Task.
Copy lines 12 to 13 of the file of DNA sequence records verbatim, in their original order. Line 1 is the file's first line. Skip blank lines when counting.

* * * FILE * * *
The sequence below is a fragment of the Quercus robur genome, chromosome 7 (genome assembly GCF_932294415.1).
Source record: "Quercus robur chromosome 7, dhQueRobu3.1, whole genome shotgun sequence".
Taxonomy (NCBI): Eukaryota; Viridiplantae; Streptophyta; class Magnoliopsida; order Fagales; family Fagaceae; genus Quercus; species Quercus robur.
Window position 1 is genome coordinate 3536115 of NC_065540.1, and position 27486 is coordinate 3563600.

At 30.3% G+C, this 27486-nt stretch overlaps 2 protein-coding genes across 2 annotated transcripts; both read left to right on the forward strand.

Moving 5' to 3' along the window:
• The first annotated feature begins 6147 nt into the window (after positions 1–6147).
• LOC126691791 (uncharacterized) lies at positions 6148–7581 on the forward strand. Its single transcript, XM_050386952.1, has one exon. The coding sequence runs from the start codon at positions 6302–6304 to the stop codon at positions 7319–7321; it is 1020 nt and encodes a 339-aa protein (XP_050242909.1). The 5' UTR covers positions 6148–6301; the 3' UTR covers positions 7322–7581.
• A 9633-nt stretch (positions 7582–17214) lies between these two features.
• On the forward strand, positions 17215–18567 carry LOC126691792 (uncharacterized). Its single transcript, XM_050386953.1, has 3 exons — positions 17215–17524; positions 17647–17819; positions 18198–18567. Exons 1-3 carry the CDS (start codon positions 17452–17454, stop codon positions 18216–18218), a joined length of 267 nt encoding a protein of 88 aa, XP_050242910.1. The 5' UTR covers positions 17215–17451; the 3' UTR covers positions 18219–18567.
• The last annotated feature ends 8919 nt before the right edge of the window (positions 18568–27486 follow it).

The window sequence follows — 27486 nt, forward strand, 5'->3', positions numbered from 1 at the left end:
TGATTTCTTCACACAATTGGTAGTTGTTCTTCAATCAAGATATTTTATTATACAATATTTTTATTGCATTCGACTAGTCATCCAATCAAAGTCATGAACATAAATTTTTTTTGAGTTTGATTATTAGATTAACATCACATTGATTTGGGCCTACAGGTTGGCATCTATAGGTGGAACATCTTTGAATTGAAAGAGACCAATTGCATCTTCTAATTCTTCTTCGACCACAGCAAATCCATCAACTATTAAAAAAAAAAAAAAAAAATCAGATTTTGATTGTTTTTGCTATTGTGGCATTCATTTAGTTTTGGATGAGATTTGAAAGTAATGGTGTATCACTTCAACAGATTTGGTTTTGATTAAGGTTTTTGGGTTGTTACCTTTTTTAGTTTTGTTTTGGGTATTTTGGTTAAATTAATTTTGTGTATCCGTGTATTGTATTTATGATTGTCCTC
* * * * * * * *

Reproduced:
The window sequence follows — 27486 nt, forward strand, 5'->3', positions numbered from 1 at the left end:
TGATTTCTTCACACAATTGGTAGTTGTTCTTCAATCAAGATATTTTATTATACAATATTTTTATTGCATTCGACTAGTCATCCAATCAAAGTCATGAACATAAATTTTTTTTGAGTTTGATTATTAGATTAACATCACATTGATTTGGGCCTACAGGTTGGCATCTATAGGTGGAACATCTTTGAATTGAAAGAGACCAATTGCATCTTCTAATTCTTCTTCGACCACAGCAAATCCATCAACTATTAAAAAAAAAAAAAAAAAATCAGATTTTGATTGTTTTTGCTATTGTGGCATTCATTTAGTTTTGGATGAGATTTGAAAGTAATGGTGTATCACTTCAACAGATTTGGTTTTGATTAAGGTTTTTGGGTTGTTACCTTTTTTAGTTTTGTTTTGGGTATTTTGGTTAAATTAATTTTGTGTATCCGTGTATTGTATTTATGATTGTCCTC